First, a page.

Veterans Are Not Spared

Last week, we celebrated Veterans Day, a day dedicated to honoring the millions of military veterans that have served our country. Despite the bravery and courage ingrained in these individuals, veterans are not spared from the effects of the opioid epidemic. In fact, a 2011 study shows that veterans are twice as likely to die from an accidental overdose on opioids than non-veterans. Why are these individuals disproportionately affected by opioid abuse, and how can we help those who have served our country?

The emotional and physical costs of serving in the military often result in chronic pain and mental health complications. Because opioids are an easy way to address chronic pain, veterans are often prescribed long-term opioid therapy, leading to opioid dependence. In addition to the obvious physical pain associated with combat, many veterans suffer from post-traumatic stress disorder, among other mental health complications. These mental health complications make veterans vulnerable to substance abuse. Unfortunately, the stigma associated with seeking help is even stronger in the veteran community, as veterans often maintain the mindset of being “Army Strong” and often do not ask for necessary help.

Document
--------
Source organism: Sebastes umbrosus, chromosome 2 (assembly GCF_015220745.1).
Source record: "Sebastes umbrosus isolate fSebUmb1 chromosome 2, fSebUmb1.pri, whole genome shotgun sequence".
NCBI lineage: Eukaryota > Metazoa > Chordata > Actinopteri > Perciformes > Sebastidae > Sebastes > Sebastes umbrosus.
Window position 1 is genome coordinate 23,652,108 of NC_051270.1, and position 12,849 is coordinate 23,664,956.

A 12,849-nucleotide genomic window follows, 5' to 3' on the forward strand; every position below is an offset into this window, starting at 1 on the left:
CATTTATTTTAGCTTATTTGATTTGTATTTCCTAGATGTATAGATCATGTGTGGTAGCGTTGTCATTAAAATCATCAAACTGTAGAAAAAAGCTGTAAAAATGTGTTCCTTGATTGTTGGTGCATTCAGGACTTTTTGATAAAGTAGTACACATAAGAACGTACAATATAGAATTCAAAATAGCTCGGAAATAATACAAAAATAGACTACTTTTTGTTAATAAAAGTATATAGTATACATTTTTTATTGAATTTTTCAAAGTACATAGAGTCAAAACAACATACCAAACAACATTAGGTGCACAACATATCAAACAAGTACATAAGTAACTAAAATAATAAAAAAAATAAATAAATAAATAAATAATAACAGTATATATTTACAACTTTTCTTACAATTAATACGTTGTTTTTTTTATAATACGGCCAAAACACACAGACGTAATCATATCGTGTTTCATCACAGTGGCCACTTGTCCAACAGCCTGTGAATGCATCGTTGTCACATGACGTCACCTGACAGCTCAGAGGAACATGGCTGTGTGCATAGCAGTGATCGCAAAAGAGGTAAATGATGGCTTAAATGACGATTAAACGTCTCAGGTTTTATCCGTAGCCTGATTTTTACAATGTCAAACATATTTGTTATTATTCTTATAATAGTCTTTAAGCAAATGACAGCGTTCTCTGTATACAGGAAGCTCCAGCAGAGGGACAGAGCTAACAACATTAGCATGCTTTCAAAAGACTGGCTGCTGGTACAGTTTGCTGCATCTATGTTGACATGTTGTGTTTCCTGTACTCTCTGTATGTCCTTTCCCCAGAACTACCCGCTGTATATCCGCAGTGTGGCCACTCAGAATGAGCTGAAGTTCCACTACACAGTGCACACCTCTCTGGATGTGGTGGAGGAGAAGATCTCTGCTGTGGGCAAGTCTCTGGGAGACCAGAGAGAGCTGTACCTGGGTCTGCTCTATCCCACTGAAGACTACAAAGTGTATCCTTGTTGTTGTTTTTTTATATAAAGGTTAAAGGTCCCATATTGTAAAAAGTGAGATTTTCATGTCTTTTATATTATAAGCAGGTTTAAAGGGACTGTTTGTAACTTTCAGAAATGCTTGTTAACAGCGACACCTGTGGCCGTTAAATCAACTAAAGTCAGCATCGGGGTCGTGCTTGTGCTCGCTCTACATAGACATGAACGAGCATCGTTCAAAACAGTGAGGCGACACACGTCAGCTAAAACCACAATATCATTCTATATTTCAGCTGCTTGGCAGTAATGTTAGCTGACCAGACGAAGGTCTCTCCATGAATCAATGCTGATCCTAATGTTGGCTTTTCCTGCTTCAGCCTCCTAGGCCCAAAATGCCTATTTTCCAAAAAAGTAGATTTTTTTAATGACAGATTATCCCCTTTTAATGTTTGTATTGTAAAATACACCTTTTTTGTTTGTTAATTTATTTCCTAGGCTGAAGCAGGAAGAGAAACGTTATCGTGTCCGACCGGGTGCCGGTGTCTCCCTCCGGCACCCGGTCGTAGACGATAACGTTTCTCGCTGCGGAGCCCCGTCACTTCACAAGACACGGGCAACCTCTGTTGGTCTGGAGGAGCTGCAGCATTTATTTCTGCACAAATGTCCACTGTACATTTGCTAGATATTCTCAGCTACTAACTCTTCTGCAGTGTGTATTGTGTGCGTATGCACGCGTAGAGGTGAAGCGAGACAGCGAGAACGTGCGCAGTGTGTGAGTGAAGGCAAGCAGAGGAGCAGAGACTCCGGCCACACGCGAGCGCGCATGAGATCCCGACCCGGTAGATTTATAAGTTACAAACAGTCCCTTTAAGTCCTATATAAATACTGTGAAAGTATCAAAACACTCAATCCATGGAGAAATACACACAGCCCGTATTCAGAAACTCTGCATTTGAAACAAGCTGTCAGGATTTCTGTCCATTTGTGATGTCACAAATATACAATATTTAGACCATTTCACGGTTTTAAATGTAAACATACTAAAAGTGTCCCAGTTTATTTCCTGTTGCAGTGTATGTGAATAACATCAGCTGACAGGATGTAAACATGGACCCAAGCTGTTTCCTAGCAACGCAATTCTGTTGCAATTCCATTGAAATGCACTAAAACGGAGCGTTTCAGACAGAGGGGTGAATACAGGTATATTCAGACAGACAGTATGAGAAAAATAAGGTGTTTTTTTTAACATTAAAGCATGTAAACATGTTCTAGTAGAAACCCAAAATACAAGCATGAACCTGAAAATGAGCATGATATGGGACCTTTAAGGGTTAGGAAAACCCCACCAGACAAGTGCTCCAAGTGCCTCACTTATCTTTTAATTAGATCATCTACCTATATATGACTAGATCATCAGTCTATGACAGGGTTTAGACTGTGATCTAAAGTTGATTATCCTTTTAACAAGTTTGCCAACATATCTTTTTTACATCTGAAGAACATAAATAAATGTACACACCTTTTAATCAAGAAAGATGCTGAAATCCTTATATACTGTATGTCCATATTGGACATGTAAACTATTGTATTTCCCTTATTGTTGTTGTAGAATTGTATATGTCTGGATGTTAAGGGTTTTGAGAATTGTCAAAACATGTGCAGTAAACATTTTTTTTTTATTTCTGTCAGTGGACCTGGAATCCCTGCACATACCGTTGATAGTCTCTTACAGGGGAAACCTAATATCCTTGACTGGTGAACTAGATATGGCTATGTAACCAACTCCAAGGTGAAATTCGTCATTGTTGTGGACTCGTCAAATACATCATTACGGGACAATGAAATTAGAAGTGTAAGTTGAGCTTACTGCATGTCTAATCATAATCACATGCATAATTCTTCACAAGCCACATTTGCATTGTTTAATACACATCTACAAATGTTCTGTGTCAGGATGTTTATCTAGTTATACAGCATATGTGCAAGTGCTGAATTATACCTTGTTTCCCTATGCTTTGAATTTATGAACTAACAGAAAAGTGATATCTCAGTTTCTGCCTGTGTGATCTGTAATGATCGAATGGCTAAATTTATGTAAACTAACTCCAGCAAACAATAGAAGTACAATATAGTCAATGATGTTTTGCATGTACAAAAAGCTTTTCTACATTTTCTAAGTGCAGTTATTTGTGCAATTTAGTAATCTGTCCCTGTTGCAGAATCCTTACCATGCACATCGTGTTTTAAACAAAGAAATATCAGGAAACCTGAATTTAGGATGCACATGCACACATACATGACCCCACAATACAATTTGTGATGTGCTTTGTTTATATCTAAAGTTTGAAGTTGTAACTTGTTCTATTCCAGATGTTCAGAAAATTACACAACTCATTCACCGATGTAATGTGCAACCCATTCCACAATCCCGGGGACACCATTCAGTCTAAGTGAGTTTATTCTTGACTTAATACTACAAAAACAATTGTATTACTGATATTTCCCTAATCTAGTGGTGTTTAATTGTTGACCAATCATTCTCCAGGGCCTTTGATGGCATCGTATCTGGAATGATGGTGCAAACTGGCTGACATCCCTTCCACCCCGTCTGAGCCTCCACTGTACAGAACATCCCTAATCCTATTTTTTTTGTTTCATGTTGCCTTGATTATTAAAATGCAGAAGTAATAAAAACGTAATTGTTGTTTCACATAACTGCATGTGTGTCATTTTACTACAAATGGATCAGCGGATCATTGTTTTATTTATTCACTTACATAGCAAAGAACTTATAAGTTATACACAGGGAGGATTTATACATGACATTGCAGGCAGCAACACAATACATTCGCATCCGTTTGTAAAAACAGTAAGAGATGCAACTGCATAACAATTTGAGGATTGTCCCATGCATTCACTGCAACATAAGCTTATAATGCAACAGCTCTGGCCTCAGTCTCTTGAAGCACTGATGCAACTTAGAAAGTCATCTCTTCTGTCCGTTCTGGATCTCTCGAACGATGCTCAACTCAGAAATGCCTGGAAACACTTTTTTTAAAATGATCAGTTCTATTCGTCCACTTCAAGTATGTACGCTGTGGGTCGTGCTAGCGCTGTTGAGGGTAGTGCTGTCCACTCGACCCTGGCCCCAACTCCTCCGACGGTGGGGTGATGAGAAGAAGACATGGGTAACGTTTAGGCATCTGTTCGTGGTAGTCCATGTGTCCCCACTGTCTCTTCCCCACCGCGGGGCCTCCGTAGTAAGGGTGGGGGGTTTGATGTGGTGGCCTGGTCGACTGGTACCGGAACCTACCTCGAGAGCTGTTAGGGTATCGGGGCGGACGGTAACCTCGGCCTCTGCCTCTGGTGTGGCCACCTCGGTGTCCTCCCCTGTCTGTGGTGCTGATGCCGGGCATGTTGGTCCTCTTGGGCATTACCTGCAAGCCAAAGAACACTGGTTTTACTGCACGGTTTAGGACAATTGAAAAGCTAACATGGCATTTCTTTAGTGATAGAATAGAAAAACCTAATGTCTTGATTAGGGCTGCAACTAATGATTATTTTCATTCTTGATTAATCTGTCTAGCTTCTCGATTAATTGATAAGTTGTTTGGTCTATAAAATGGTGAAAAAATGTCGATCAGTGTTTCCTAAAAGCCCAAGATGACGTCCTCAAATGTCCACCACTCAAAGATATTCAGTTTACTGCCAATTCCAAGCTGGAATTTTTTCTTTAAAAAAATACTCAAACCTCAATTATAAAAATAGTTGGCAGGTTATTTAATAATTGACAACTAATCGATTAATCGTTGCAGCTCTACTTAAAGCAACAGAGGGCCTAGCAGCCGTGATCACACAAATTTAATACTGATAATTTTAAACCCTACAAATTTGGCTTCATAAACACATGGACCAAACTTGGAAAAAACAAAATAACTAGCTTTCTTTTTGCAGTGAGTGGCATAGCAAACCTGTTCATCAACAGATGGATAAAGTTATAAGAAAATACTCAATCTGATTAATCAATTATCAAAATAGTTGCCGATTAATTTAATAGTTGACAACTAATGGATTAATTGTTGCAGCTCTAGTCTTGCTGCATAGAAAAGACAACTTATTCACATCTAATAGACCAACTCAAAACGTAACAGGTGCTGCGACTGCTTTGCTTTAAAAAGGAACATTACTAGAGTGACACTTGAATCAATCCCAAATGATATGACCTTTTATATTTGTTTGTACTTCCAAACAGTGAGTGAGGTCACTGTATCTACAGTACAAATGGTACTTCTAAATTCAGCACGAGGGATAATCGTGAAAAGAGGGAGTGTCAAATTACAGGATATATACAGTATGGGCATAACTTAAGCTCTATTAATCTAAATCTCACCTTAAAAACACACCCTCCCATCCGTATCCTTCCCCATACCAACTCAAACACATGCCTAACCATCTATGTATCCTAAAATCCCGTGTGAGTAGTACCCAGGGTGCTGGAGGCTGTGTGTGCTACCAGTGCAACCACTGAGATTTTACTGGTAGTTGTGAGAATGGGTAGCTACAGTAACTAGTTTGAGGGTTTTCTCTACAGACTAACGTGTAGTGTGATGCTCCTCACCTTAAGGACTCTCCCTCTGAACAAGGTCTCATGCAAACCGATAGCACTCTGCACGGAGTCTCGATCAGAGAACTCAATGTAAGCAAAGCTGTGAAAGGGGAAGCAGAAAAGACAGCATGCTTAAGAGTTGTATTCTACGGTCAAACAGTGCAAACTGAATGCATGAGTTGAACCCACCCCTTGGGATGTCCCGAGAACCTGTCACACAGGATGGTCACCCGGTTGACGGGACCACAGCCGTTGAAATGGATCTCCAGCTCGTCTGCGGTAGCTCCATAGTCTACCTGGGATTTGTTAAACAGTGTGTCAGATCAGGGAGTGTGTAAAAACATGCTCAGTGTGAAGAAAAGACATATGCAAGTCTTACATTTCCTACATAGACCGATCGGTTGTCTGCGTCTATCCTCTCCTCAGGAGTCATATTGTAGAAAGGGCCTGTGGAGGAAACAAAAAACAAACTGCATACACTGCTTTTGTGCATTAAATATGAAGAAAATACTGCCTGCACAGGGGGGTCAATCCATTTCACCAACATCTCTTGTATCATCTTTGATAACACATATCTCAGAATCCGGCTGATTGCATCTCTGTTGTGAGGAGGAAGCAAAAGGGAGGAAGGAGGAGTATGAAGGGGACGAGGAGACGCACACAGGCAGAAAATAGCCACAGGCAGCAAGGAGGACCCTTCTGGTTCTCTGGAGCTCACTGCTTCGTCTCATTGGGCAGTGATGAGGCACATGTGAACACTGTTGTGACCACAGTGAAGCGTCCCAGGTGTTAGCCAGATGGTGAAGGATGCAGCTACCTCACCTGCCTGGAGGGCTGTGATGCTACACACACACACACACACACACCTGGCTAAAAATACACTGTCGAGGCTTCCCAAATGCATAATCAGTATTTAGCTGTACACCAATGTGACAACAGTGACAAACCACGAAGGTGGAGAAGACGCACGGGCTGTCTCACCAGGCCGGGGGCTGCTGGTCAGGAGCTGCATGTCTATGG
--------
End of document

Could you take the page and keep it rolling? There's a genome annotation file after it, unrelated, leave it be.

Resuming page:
Veterans Affairs is taking steps to address the opioid epidemic within their community. The Veterans Health Administration (VHA) is introducing more non-drug therapies for pain such as acupuncture, physical therapy, and meditation. When opioid use is proposed, providers follow the guidelines in the Opioid Safety Initiative (OSI). OSI is an evidence-based toolkit created by the VHA that explains the relationships between care options and health outcomes, including the considerations attached to long-term opioid therapy. This effort has lowered opioid prescriptions in the VHA by 16 percent.

Despite the advancements being made by the VHA, veterans are still disproportionately affected by the opioid epidemic. During this time of reflection and honor, we must face the unavoidable question: How can we better protect those who have protected us?

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